April 26, 2017 | Posted in General
Sometimes when you are looking for something, you find another thing that is more important that what you originally were searching for and with it comes hidden gifts.
I was digging in a Rubbermaid storage box yesterday, looking for a baseball, not just any ball mind you-the one signed by most of the 1969 Chicago Cubs. Just a reminder to put in my line of sight while I work of a time when not everything was about work.
When I opened an old shoe box certain I would find my treasure there, an odd-looking envelope was inside-but no baseball. I opened up the envelope to find a “live saving medal” given to me years ago from the Governor of Wisconsin-but not for my time in United States Coast Guard.
It was for giving the gift of life to my daughter when I donated a kidney to her fifteen years ago this coming July 18th or 5,475 days ago.
I vaguely remember skipping the ceremony for the medal presentation because it seemed ludicrous to me for such an award to be given, as a father there was no question that I would give her a part of myself and surely didn’t need to be recognized for it.
So, it sits in a box in storage…where I had totally forgotten about it. But then it became an important reminder.
This morning as I was about to “rant off” about things like the “virtual reality of politics” and ask the question “Why is the applicator on RoundUp called the “Comfort Wand,” my mind suddenly remembered that April is “Organ Donation Awareness Month.”
So here is my pitch.
First off, my daughter Amanda Lee is fine fifteen years’ post-transplant. She is healthy, brilliant, beautiful, driven and full of life. I will never forget seeing her the day after the transplant at UW Madison Children’s Hospital sitting cross legged on the bed in her room, cheeks flush with color and a light in her eyes that has only grown brighter in the years since that “exchange.” A sharp contrast to the 13-year-old girl that was losing a battle with kidney disease just a couple days before.
Truth of course is that not everyone waiting in line for a life-saving transplant has had our experience.
I could bombard you with statistics but they don’t matter until you become a statistic. Thousands wait for the call, the text or the “buzzer” that gets attached to your hip while on “the list.”
Then we want to know why more hasn’t been done, or why people won’t sign their donor card, or make their wishes known to their family.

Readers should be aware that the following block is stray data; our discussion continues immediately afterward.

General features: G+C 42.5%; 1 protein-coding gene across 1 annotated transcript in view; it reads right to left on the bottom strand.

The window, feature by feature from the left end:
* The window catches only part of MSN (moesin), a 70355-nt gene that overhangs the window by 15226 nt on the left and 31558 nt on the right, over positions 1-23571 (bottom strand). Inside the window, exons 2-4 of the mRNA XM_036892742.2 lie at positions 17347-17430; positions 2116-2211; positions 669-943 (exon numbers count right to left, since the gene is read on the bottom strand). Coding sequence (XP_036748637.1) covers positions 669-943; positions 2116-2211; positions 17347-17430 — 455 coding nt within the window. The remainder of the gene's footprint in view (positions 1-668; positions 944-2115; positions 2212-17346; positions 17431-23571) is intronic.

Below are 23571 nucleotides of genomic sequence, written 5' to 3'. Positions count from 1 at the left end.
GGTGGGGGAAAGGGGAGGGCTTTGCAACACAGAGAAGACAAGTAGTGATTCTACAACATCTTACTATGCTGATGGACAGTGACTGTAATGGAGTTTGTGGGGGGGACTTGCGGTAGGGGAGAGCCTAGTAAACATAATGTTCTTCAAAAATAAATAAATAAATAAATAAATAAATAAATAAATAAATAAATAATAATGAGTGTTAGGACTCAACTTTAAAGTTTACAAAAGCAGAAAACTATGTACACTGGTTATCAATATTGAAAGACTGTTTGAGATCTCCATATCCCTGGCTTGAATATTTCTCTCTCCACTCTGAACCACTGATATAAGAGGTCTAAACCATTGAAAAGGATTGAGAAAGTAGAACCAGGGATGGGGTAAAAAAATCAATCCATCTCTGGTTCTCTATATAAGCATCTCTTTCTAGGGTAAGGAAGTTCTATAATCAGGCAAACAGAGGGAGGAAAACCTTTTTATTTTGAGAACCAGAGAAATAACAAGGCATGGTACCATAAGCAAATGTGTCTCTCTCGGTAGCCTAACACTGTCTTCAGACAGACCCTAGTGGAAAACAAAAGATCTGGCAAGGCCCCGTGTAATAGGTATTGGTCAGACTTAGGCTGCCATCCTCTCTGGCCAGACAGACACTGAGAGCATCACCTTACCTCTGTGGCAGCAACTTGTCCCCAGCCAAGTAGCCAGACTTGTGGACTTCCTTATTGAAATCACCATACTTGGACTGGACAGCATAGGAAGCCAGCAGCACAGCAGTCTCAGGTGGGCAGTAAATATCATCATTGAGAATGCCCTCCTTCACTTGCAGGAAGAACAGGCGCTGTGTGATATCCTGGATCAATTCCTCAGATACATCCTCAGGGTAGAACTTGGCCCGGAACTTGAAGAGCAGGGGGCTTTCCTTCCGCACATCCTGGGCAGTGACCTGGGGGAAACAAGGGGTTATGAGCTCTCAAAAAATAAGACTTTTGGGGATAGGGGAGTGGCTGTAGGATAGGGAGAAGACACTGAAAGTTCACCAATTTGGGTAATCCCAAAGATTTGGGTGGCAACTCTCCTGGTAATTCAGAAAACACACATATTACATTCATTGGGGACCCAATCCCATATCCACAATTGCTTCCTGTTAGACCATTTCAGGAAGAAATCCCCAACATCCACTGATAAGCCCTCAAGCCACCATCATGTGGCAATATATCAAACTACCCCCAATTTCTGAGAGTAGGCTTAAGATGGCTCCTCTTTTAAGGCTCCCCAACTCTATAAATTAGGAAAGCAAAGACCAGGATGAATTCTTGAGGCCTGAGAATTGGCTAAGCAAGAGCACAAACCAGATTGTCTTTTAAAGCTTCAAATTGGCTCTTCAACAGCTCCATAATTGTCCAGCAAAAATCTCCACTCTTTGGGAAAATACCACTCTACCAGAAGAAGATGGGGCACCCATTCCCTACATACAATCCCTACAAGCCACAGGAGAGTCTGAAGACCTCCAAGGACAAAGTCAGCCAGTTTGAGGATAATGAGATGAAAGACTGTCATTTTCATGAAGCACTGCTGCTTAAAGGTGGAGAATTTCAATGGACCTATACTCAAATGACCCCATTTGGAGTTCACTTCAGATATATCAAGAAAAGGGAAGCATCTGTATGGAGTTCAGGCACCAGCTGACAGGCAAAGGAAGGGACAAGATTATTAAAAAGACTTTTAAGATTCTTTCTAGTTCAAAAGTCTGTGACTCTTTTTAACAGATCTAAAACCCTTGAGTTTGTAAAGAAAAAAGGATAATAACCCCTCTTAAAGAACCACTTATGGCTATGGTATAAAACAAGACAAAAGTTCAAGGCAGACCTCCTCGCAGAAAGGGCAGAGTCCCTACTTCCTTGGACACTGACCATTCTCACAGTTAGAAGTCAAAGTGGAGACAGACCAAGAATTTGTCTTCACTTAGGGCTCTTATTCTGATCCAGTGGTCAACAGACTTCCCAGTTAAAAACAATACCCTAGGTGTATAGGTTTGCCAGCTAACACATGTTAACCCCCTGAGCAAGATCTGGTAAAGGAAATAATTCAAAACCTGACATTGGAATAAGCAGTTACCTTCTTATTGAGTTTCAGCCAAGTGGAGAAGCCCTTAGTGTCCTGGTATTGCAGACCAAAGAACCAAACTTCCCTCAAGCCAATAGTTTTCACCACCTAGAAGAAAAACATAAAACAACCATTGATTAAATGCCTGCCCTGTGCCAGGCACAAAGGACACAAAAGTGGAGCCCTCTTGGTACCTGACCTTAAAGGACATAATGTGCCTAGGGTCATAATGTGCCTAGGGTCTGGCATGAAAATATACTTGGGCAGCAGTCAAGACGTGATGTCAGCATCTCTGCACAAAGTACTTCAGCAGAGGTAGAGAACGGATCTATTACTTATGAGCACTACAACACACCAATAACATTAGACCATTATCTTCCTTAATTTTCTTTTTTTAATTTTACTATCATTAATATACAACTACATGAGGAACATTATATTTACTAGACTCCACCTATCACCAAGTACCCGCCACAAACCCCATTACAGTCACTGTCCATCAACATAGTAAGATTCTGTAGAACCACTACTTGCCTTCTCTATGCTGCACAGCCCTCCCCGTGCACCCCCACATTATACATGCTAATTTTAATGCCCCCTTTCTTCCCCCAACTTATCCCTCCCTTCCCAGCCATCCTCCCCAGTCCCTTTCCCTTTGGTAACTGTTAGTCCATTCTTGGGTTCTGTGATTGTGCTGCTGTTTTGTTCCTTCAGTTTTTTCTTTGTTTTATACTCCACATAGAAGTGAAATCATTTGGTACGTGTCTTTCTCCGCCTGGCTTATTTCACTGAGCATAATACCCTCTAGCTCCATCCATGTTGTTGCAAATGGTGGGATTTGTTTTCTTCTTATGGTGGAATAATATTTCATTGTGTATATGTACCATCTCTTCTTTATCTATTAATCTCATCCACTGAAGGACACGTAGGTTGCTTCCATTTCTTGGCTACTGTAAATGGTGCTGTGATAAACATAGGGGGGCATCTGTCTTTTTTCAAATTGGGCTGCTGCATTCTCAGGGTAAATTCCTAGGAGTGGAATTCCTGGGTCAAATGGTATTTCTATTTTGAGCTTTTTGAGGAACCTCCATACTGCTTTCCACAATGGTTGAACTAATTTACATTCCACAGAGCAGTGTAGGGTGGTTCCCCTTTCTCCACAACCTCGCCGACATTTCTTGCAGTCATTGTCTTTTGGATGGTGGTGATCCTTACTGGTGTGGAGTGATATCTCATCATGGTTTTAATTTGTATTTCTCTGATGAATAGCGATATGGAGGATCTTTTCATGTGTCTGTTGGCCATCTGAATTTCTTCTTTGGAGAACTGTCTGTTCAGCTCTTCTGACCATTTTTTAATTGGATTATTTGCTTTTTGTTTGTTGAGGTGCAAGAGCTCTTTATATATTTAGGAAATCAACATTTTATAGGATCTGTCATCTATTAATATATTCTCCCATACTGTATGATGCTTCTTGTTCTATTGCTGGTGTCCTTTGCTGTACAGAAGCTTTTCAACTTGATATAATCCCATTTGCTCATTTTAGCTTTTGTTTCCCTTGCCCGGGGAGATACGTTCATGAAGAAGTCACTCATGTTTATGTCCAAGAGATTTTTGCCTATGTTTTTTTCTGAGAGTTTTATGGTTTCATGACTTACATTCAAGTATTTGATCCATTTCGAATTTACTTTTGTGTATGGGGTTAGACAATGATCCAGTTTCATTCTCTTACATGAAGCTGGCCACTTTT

As I watch government subsidies and compromises for the Affordable Care Act punted around like a football, I think of the thousands of people who without the protection from the ” pre-existing condition” clause that was standard in the insurance industry for decades and the financial support from the program would really be up shit creek.
For years I pushed hard, using my media presence and stance to contribute to doing what I could to raise awareness and consciousness around organ donation. As the Senior Producer for the Dr. Oz Show on Oprah Radio, I built at least six shows a year around the issue. I scripted and produced PSA spots and guested on half a hundred shows myself talking about the deep need for donation.
The question most asked of me of course was “Why don’t more people become donors?”
Never really could pinpoint one answer.
Could be that the idea of signing that donor card is admitting on some level that you are really going to die someday…or even today… and that scares the shit outta people. Could be that we are just selfish and we would rather “take it with us” instead of “leaving some for others” as a final act of defiance. The cemeteries of the world are like an auto junkyard of spare parts-but unlike a bunch of rusted metal hulks that can be picked over, once we are done-it’s too late.
Health is perhaps the one thing we take most for granted but also the one thing that more than anything else determines our life experience. We can be humming along one day and the next day end up on dialysis…or on a list waiting for someone to give the ultimate gift, like the incredible story of Rod Crew.
“I thought I was totally healthy” says the Hall of Famer. “Then one morning out of nowhere I had a massive heart attack.” After that, Carew was in desperate need of a heart and kidney transplant. Then in December of last year, former NFL tight end Konrad Reuland, an organ donor, died at the age of 29 after suffering a brain aneurysm.
The above paragraph excerpted from Tim Van Vooren at Fox 6 in Milwaukee by the way.
Konrad’s strong heart ended up in the chest of the 71-year-old Carew, and in an amazing twist of fate, Konrad had attended a baseball clinic Carew held when he was only eleven years old. Eight months before the brain aneurysm, Konrad had renewed his driver’s license and opted to be an organ donor.
“It’s a miracle…” insists Rod Carew.
Yes, it is.
Amanda and I don’t talk much about all that transpired when she was just a teenager, her deep beliefs about all that took place are set in stone and she rarely looks back, but I have a father’s eye and “the donor” experience about all that went on, and my singular perspective on the process why I am asking you to be a hero today.
Like Konrad Reuland.
If you are already an organ donor, my deepest thanks and if not, please consider becoming a donor and remember, the life you save won’t be your own.
That my friends is the whole idea.
With Amanda Lee’s permission, this is what “The Gift of Life” looks like fifteen years later.